Get single-byte bytes objects from a bytes object

A bytes object yield int values when being iterated over:

>>> list(b'abc')
[97, 98, 99]

I find myself wanting something like this:

>>> b'abc'.to_list_of_single_bytes()
[b'a', b'b', b'c']

I thought that .split() is the method I was looking for, but apparently it rejects empty separators, unlike, say, JavaScript’s .split():

>>> b'abc'.split(b'') 
Traceback (most recent call last):
  File "<stdin>", line 1, in <module>
ValueError: empty separator 

Of course, the result can also be achieved by a number of other ways:

>>> [bytes([byte]) for byte in b'abc']
[b'a', b'b', b'c']
>>> [byte.to_bytes(1, 'big') for byte in b'abc']
[b'a', b'b', b'c']
>>> import re
>>> re.findall(b'.', b'abc', flags = re.S)
[b'a', b'b', b'c']

…but all of them are somewhat verbose and do not look quite as “nice” as list(b'abc').

Is there a better way that I’m ignorant of? If not, would it be suitable to add such a method to the language?

1 Like

How about

list(map(int.to_bytes, b'abc'))
>>> [b'a', b'b', b'c']

int.to_bytes doesn’t work without additional arguments:

In [1]: list(map(int.to_bytes, b'abc'))
TypeError                                 Traceback (most recent call last)
Cell In[1], line 1
----> 1 list(map(int.to_bytes, b'abc'))

TypeError: to_bytes() missing required argument 'length' (pos 1)

The cleanest way I can think of would be to slice:

In [5]: b = b'abc'

In [6]: [b[i:i+1] for i in range(len(b))]
Out[6]: [b'a', b'b', b'c']
1 Like

In >=3.11 those arguments have defaults so it works.


The real question is what subsequent problem you hope to solve by getting this result, and how common that need is. I think it’s likely a sign that you’re doing something wrong. Conceptually, bytes do not represent text, which is why the behaviour changed in 3.x (list(b'abc') does exactly what you want already in 2.x, modulo the fact that the b prefix is the default and Unicode strings with a u prefix are special). Indexing a bytes now gives an integer, because conceptually a bytes is a sequence of individual bytes, and “individual bytes” are fundamentally integral values, if they can be said to have any meaning at all. (Of course, the choice to interpret them as unsigned is somewhat arbitrary.)

But no, you haven’t really missed a better way to get the result you want. There isn’t a built-in conversion, so you indeed will either need to exploit some higher level functionality (like the byte-regex you show), or apply a conversion to each element in the standard ways (like the list comprehensions you show; of course list(map(...)) can be adapted to the purpose, but that’s largely bikeshedding).

1 Like

While this is true, bytes often do contain ASCII-encoded text, which is why you can do things like this:

>>> b"\xFF\x04%04d\xFE" % 123

It would make a lot of sense to have an easy way to “chunk” a bytestring up into units of whatever size you like, with single-byte chunks being what the OP asked for. There just doesn’t happen to be an easy way to do that in the core bytes object.

1 Like

A bytes object is sequence of ints. Indexing a sequence yields a single value. Slicing a sequence yields another sequence. This is true of sequences in general, bytes isn’t special here except for its repr. (value[i:i+1] for i in range(len(value))) will get you 1-byte sequences of bytes, and the slice can be modified to return other lengths. Libraries such as more-itertools and boltons provide chunked functions: API Reference — more-itertools 10.1.0 documentation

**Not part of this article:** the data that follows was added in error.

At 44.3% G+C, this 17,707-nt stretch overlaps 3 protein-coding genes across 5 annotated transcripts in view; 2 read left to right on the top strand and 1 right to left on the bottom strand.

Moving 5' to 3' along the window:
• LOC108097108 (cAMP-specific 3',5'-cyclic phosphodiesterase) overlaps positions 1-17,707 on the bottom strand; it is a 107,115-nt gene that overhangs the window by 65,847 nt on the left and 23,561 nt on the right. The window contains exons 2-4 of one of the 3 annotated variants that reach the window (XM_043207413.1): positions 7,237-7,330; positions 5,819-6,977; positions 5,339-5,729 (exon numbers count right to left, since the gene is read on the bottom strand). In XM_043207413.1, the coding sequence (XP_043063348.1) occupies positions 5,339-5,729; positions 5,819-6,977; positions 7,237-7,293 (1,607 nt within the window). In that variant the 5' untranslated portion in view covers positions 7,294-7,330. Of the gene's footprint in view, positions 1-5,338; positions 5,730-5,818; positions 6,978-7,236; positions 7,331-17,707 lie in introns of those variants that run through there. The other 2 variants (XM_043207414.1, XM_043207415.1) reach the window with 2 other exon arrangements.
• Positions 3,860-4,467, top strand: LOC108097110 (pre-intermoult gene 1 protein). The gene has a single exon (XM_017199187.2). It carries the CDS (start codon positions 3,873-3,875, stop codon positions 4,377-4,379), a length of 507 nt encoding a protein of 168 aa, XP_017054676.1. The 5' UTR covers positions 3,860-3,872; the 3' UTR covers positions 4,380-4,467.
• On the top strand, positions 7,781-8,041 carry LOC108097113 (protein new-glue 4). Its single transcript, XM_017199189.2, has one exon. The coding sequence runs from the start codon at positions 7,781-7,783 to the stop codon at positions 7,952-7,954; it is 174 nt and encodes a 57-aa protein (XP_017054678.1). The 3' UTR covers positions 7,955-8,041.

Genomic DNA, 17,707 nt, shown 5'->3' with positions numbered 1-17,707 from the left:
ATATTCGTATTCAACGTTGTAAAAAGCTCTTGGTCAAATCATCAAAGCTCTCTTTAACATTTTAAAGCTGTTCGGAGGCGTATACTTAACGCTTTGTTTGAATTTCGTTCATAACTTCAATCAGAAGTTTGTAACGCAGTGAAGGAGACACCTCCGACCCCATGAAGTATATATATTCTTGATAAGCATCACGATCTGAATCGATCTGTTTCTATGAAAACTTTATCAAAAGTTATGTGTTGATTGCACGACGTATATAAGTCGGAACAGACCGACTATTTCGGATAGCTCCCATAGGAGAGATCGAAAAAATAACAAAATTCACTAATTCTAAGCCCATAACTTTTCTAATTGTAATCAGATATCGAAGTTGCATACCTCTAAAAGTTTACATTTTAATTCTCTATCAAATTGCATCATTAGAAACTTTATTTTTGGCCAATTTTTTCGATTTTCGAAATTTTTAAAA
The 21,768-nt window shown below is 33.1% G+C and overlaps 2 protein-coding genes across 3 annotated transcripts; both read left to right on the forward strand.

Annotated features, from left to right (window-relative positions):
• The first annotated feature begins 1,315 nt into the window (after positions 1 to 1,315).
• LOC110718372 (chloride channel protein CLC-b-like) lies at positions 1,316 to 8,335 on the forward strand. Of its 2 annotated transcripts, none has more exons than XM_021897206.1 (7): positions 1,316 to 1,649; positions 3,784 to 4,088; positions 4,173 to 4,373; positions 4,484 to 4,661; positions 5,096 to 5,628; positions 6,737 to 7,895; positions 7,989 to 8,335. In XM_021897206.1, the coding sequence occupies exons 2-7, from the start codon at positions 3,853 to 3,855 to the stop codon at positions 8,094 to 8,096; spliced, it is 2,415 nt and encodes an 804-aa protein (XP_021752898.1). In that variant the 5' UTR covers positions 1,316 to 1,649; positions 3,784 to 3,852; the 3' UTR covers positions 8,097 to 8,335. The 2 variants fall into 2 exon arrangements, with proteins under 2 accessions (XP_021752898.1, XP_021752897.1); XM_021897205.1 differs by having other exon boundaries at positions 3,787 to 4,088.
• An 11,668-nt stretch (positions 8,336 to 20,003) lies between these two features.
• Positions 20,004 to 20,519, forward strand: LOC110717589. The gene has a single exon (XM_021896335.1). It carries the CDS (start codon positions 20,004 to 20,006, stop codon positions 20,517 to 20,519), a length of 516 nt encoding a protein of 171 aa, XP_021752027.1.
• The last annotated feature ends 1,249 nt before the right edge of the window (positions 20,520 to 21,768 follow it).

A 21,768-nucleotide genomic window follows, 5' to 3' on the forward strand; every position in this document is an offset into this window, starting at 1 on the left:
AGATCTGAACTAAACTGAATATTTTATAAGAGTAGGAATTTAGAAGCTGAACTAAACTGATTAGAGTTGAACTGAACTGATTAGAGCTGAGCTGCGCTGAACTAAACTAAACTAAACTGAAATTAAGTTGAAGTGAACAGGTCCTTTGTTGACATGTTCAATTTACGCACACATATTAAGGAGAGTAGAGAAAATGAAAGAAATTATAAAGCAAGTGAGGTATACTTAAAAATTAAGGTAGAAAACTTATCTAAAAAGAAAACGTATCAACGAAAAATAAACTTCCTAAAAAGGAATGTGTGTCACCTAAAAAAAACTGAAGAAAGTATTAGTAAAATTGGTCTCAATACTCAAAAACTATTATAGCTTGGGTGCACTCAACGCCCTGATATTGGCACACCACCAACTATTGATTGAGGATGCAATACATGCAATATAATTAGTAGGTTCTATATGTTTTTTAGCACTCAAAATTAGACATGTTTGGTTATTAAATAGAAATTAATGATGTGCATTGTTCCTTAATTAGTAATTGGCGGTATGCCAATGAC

I have needed to do something like this in the past. My usecase was that I needed to send bytes over a serial connection one byte at a time, using pyserial’s serial.Serial which only accepts iterables as input, even when only sending a single byte.

I can’t recall why I needed to do that. Possibly for debugging purposes.

I’m writing a package that deals with character/string ranges (e.g., abc-azz with the “base” of only ASCII lowercase letters would yield abc, abd, …, abz, aca, …, azz when being iterated over).

Since bytes and str have enough similarities for even some libraries in the stdlib to support both more or less the same (e.g. os.PathLike or re.Pattern), I think support for bytes ranges would be a nice feature to have.

I know that bytes objects do not generally represent text, but my package is called character_range: The user should be fully aware that if bytes objects are passed as arguments to the package’s API they would be interpreted (nearly) the same as normal ASCII characters (so b'abc'-b'azz' would yield b'abc', b'abd', etc.) and not just integers in the range [0, 0xFF].

If the purpose is to build new bytes objects, then you don’t need to split into single-byte bytes anyway. The integers should actually be more convenient for the reassembly step after whatever logic you have for the range. For example:

>>> import itertools
>>> # Of course, this equally works with `b'abc'`, but the point here
>>> # is to show that we are explicitly working with integers.
>>> list(map(bytes, itertools.product(range(97, 100), repeat=3)))
[b'aaa', b'aab', b'aac', b'aba', b'abb', b'abc', b'aca', b'acb', b'acc', b'baa', b'bab', b'bac', b'bba', b'bbb', b'bbc', b'bca', b'bcb', b'bcc', b'caa', b'cab', b'cac', b'cba', b'cbb', b'cbc', b'cca', b'ccb', b'ccc']

If our input used a sequence of single-byte bytes, we’d have to concatenate them, which isn’t any easier: